What would you like to tell other middle and high school students to inspire them to become involved in biotechnology and this competition?
"When you believe you can do something and you enable yourself to do so you can do anything you want to. Everyday kids of all ages and all backgrounds are changing the world in one way or another. Kids without degrees are making huge discoveries in science, which could one day have major implications. I was told I could not make a difference, but through my experiences I learned that perseverance, tenacity, and always looking for the big picture will get you a long way. Take every opportunity and explore all the incredible things in this world."
Finally I would like to share with you the most amazing moment in my entire journey. The one event in this that changed my life was when I was asked to speak at my local chapter Relay for Life cancer fundraising event. As I spoke about vaccines and nanotechnology, I quickly noticed that members in the audience began to cry. The woman in the front dreamed the vaccine would work so she could beat her cancer and be a mother to her children. The man in the back prayed the vaccine would work so he could walk his daughter down the aisle. These are real people, and whether my vaccine is a potential new therapy or not, it will contribute to the field and hopefully one day help us to find a cure. This was the moment that kept me late in the lab after school and pushed me through all of the difficulties surrounding the project. And these are the moments that make biotechnology or just about any research project worth pursuing: the idea that one day you could actually save a life!"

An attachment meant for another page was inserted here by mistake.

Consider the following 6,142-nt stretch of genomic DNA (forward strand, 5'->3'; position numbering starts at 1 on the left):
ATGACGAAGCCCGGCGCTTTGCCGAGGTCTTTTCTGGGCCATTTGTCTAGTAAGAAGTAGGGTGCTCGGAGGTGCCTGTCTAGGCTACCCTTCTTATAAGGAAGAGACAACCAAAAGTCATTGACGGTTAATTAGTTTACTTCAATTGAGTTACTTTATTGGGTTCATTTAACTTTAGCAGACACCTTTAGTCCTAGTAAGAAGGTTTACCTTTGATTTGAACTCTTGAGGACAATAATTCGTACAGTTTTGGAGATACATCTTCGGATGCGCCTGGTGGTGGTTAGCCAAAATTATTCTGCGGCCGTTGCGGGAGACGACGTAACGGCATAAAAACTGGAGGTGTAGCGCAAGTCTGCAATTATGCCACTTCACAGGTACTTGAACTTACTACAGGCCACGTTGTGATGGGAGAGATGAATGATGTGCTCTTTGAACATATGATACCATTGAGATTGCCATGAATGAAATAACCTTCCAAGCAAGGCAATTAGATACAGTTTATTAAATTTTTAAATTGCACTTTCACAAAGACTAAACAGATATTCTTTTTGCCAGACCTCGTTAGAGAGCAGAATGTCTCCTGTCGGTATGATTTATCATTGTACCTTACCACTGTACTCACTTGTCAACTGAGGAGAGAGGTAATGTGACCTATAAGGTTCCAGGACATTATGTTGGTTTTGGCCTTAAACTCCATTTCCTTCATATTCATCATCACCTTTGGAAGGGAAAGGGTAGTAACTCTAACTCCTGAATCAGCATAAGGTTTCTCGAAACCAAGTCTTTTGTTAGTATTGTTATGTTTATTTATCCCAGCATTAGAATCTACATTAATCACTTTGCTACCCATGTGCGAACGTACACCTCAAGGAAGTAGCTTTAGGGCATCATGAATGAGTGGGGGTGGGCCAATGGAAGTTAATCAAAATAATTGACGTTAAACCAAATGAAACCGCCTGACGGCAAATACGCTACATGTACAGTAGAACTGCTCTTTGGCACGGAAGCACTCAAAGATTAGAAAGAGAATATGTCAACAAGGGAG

If you are – or you know of a young person who is interested in making a difference in the biosciences or medical device industry, now is the time for you to apply to the Virginia BioGENEius Challenge.
Watch the video to see and hear from the 2011 Virginia BioGENEius finalists:
Article by Debbie Mickle, Science Matters Project Manager
Listen to this report from WCVE Public Radio’s John Ogle: